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Dynamic Language IDEs: Aptana Ruby and DLTK Ruby

by Mirko Stocker on Dec 17, 2008 |

Few developer would attempt to write Java oder C# code without an IDE that assists with code completion, an intelligent formatter or automated refactoring. In the dynamic languages world, the case isn't so clear.

One reason is certainly the lack of tools that are on par with their static peers, simply because building tools for dynamic languages is much harder. Fortunately, programs written in these languages generally tend to be shorter and less verbose than for example in Java.

Still, sometimes it is handy to have an integrated development environment that covers all daily tasks of a developer, starting from the interaction with the source code management tool, navigation in the project files, but also compiling, debugging and deployment of the project.

For this series, we interviewed several people who work on IDEs for dynamic languages, to give an overview and a feeling on the current state of these IDEs.

We assume that all IDEs handle the basics like highlighting and therefore put our focus on more sophisticated features like refactoring. The ability to do automated refactoring is a good indicator for the maturity of an IDE because it involves detailed and non-trivial analysis of the source code and is one of the features a language-agnostic editor cannot provide easily and without third-party tools.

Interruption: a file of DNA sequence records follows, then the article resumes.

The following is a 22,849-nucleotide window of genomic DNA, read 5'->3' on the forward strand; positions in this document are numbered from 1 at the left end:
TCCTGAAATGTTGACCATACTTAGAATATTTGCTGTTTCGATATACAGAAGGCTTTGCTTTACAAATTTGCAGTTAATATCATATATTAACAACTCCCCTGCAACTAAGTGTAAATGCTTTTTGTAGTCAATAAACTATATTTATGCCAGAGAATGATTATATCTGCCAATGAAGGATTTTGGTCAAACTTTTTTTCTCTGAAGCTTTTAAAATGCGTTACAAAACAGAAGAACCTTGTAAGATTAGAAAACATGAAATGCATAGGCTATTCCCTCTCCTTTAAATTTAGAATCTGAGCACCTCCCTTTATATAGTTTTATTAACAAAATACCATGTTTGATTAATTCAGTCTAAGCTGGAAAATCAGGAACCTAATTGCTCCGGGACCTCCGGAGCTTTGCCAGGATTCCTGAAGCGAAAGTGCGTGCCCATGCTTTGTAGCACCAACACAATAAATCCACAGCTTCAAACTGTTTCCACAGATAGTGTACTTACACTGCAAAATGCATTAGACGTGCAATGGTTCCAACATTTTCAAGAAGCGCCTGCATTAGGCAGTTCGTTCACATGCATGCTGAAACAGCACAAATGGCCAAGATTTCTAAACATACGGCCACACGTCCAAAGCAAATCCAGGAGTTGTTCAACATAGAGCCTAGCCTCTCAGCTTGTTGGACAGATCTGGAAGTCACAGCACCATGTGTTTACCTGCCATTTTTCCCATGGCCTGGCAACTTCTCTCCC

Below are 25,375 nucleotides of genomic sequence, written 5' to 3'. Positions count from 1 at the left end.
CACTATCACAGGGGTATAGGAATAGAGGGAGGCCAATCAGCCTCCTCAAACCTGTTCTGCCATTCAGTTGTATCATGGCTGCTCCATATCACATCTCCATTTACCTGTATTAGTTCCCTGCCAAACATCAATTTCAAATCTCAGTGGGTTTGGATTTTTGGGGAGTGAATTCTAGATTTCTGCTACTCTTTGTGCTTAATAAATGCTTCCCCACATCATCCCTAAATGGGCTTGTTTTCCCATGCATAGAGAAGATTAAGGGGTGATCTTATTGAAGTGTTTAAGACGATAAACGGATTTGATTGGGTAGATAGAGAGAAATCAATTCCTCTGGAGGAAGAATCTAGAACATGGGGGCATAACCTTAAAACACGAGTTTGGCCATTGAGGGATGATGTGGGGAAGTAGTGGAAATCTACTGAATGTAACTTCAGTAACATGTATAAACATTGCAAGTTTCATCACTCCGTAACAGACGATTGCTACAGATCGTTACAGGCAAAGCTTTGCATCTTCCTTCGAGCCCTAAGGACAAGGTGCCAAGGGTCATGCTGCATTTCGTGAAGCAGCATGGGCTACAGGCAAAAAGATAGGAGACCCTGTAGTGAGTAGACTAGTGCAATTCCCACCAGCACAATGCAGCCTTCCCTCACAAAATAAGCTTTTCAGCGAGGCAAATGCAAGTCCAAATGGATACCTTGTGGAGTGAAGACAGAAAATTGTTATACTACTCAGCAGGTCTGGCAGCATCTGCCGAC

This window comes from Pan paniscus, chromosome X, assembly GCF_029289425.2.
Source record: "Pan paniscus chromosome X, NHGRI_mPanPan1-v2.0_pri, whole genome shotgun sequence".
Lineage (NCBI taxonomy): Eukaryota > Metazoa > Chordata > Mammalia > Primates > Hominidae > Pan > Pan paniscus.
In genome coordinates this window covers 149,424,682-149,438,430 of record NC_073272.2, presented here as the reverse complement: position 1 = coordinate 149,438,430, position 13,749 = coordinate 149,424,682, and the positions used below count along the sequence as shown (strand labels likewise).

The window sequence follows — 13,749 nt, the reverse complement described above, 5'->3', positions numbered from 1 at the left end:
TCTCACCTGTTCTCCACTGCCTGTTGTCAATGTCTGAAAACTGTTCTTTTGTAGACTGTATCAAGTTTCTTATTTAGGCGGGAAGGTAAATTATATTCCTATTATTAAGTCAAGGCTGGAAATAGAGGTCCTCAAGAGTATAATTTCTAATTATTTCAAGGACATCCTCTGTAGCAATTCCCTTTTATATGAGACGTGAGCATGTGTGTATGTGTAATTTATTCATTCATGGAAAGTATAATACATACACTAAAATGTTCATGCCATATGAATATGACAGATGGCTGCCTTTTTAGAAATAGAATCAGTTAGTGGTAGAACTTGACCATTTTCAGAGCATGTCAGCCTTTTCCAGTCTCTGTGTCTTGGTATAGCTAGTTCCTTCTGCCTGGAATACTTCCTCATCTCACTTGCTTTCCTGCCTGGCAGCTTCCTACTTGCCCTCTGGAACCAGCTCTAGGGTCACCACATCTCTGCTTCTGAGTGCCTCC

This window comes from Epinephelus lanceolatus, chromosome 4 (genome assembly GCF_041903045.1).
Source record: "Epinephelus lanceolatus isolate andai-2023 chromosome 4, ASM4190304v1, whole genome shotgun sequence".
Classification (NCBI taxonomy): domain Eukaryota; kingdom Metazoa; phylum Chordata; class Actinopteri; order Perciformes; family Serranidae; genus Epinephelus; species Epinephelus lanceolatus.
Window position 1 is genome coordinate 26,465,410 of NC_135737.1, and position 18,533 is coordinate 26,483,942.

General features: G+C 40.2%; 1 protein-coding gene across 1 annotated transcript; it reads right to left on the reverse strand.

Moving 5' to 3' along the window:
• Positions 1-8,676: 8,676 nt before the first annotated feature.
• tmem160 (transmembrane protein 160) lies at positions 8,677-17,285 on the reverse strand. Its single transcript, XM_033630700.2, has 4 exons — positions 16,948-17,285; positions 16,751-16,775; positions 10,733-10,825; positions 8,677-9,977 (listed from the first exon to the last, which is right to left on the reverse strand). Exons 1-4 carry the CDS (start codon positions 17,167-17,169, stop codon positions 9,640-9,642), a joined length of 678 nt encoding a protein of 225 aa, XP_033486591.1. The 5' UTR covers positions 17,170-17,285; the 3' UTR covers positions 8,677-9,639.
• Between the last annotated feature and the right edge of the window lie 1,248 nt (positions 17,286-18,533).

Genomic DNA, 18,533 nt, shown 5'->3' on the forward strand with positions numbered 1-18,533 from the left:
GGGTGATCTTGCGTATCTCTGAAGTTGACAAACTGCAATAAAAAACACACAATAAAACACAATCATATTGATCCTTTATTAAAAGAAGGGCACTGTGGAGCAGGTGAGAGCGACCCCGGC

Aptana Ruby

The Eclipse based Ruby development tools have been around for many years and were widely used, particularly in Rails development through the extensions provided by RadRails. RDT and RadRails have both been integrated into Aptana Studio some time ago, and RDT's main developer, Chris Williams, has been hired by Aptana.

There wasn't much visible activity on Aptana's Ruby Studio, so we caught up with Chris to learn what's currently happening:

For the past 6 or 7 months now I've been working on our new offering: Aptana Cloud. I've been doing all of the work on the API/server that coordinates between Aptana Studio, the 3rd party hosting provider(s), and the actual boxes themselves that host the websites. As a result I haven't been able to commit as much time as I normally do to Ruby support or RadRails. Over this time I've basically been doing some bugfixing and starting to integrate some Cloud support into the tooling when I find small pieces of time. Now that Cloud is officially out I'll be working on getting Rails supported and then I'll be able to go back to RDT/RadRails more or less full-time.

Chris also told me that they are looking for more people to hire, "to make sure that we can keep development steadily going on the plugins". Ruby developers who want to extend their IDE don't have to program Java:

We do have a plugin that allows end users to write Ruby code against a small set of the Eclipse Editor API - so people could actually help out quite a bit by writing small macros/scripts with that if they only know Ruby. And if they're a JRuby expert then they could probably write their own extensions to hook into with Ruby and access the full Eclipse APIs.

Note: the JRuby Eclipse scripting functionality was discussed previously on InfoQ.

Aptana now has support for Ruby, JavaScript, Python, and PHP. Which language will be next?

Well we're always looking for what the community would like in terms of web development plugins. If we see enough support out there we'd certainly pursue it. We're all ears: let us know what you'd like to see.